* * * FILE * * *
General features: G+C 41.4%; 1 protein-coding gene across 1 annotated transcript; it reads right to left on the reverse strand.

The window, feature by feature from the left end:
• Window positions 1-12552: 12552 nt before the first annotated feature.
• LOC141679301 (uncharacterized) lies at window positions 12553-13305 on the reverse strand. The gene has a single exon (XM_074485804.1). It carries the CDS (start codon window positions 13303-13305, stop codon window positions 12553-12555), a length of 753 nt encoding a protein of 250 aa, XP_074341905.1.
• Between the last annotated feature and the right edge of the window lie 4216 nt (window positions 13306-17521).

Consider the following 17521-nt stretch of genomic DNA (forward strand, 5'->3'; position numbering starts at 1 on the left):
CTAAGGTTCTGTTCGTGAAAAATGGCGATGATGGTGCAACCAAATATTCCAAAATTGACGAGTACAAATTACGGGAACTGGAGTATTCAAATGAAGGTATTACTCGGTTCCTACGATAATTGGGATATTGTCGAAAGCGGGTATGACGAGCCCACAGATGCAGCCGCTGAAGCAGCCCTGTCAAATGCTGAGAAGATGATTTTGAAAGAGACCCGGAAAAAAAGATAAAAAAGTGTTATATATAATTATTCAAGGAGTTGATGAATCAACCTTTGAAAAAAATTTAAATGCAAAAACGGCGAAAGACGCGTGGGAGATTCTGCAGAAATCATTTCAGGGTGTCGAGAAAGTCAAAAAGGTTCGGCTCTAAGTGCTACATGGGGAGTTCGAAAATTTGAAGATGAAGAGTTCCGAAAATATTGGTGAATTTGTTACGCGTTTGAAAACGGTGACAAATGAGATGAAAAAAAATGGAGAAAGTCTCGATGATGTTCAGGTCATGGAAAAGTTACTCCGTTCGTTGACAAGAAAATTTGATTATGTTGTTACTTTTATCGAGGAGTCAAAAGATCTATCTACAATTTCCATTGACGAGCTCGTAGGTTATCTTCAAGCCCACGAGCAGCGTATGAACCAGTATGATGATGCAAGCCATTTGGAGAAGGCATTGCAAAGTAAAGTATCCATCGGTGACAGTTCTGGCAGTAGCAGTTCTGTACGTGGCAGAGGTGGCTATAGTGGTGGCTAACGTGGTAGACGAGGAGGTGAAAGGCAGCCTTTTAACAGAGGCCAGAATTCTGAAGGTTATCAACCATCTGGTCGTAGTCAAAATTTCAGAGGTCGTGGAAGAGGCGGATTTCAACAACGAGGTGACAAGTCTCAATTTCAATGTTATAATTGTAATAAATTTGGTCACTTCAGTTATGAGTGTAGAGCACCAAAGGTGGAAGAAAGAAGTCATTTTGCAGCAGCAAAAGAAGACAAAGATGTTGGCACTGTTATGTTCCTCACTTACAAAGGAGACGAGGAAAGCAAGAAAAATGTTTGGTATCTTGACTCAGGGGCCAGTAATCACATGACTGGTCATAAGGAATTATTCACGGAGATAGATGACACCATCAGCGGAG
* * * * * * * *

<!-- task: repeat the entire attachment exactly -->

General features: G+C 41.4%; 1 protein-coding gene across 1 annotated transcript; it reads right to left on the reverse strand.

The window, feature by feature from the left end:
• Window positions 1-12552: 12552 nt before the first annotated feature.
• LOC141679301 (uncharacterized) lies at window positions 12553-13305 on the reverse strand. The gene has a single exon (XM_074485804.1). It carries the CDS (start codon window positions 13303-13305, stop codon window positions 12553-12555), a length of 753 nt encoding a protein of 250 aa, XP_074341905.1.
• Between the last annotated feature and the right edge of the window lie 4216 nt (window positions 13306-17521).

Consider the following 17521-nt stretch of genomic DNA (forward strand, 5'->3'; position numbering starts at 1 on the left):
CTAAGGTTCTGTTCGTGAAAAATGGCGATGATGGTGCAACCAAATATTCCAAAATTGACGAGTACAAATTACGGGAACTGGAGTATTCAAATGAAGGTATTACTCGGTTCCTACGATAATTGGGATATTGTCGAAAGCGGGTATGACGAGCCCACAGATGCAGCCGCTGAAGCAGCCCTGTCAAATGCTGAGAAGATGATTTTGAAAGAGACCCGGAAAAAAAGATAAAAAAGTGTTATATATAATTATTCAAGGAGTTGATGAATCAACCTTTGAAAAAAATTTAAATGCAAAAACGGCGAAAGACGCGTGGGAGATTCTGCAGAAATCATTTCAGGGTGTCGAGAAAGTCAAAAAGGTTCGGCTCTAAGTGCTACATGGGGAGTTCGAAAATTTGAAGATGAAGAGTTCCGAAAATATTGGTGAATTTGTTACGCGTTTGAAAACGGTGACAAATGAGATGAAAAAAAATGGAGAAAGTCTCGATGATGTTCAGGTCATGGAAAAGTTACTCCGTTCGTTGACAAGAAAATTTGATTATGTTGTTACTTTTATCGAGGAGTCAAAAGATCTATCTACAATTTCCATTGACGAGCTCGTAGGTTATCTTCAAGCCCACGAGCAGCGTATGAACCAGTATGATGATGCAAGCCATTTGGAGAAGGCATTGCAAAGTAAAGTATCCATCGGTGACAGTTCTGGCAGTAGCAGTTCTGTACGTGGCAGAGGTGGCTATAGTGGTGGCTAACGTGGTAGACGAGGAGGTGAAAGGCAGCCTTTTAACAGAGGCCAGAATTCTGAAGGTTATCAACCATCTGGTCGTAGTCAAAATTTCAGAGGTCGTGGAAGAGGCGGATTTCAACAACGAGGTGACAAGTCTCAATTTCAATGTTATAATTGTAATAAATTTGGTCACTTCAGTTATGAGTGTAGAGCACCAAAGGTGGAAGAAAGAAGTCATTTTGCAGCAGCAAAAGAAGACAAAGATGTTGGCACTGTTATGTTCCTCACTTACAAAGGAGACGAGGAAAGCAAGAAAAATGTTTGGTATCTTGACTCAGGGGCCAGTAATCACATGACTGGTCATAAGGAATTATTCACGGAGATAGATGACACCATCAGCGGAG